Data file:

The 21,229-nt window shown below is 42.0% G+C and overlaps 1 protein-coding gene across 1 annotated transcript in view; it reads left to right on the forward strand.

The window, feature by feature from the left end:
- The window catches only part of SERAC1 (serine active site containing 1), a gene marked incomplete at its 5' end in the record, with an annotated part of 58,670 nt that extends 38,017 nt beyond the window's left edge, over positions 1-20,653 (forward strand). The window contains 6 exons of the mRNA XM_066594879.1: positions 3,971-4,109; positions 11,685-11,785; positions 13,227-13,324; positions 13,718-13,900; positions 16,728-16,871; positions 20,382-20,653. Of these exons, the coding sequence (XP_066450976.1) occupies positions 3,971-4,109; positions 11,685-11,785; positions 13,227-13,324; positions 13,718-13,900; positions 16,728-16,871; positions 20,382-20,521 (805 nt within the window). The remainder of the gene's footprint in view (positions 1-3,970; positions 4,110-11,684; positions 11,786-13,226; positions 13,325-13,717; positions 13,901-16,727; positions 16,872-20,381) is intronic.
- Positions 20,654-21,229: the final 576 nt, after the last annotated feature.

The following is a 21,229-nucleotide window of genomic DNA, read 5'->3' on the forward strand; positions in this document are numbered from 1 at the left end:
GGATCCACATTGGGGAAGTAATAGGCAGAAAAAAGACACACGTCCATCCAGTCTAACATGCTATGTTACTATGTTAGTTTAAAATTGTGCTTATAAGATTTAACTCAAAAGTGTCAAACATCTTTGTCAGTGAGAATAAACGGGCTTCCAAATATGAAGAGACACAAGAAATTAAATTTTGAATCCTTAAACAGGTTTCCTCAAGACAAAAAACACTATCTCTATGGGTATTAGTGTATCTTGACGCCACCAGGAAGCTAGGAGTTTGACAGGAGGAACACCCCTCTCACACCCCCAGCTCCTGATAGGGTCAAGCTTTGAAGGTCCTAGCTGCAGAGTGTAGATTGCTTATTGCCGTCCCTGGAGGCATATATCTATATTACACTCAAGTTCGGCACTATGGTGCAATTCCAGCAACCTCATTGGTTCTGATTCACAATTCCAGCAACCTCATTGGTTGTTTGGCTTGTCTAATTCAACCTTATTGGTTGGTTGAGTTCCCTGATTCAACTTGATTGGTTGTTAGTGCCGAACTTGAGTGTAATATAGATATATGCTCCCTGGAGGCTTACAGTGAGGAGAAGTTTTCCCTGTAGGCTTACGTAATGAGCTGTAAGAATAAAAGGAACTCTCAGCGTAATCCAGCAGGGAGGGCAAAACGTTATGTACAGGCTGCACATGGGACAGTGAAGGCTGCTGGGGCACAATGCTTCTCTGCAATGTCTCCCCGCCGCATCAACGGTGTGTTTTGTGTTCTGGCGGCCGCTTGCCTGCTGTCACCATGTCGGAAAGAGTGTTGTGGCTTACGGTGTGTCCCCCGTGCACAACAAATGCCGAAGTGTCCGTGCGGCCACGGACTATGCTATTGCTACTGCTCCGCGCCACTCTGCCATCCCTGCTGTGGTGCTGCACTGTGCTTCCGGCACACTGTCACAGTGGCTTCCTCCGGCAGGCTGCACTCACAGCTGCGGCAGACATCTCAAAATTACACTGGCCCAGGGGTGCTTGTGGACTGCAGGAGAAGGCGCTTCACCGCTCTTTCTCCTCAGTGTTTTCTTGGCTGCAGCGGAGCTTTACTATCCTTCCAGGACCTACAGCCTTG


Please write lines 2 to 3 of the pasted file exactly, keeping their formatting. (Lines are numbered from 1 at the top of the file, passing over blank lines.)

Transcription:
The window, feature by feature from the left end:
- The window catches only part of SERAC1 (serine active site containing 1), a gene marked incomplete at its 5' end in the record, with an annotated part of 58,670 nt that extends 38,017 nt beyond the window's left edge, over positions 1-20,653 (forward strand). The window contains 6 exons of the mRNA XM_066594879.1: positions 3,971-4,109; positions 11,685-11,785; positions 13,227-13,324; positions 13,718-13,900; positions 16,728-16,871; positions 20,382-20,653. Of these exons, the coding sequence (XP_066450976.1) occupies positions 3,971-4,109; positions 11,685-11,785; positions 13,227-13,324; positions 13,718-13,900; positions 16,728-16,871; positions 20,382-20,521 (805 nt within the window). The remainder of the gene's footprint in view (positions 1-3,970; positions 4,110-11,684; positions 11,786-13,226; positions 13,325-13,717; positions 13,901-16,727; positions 16,872-20,381) is intronic.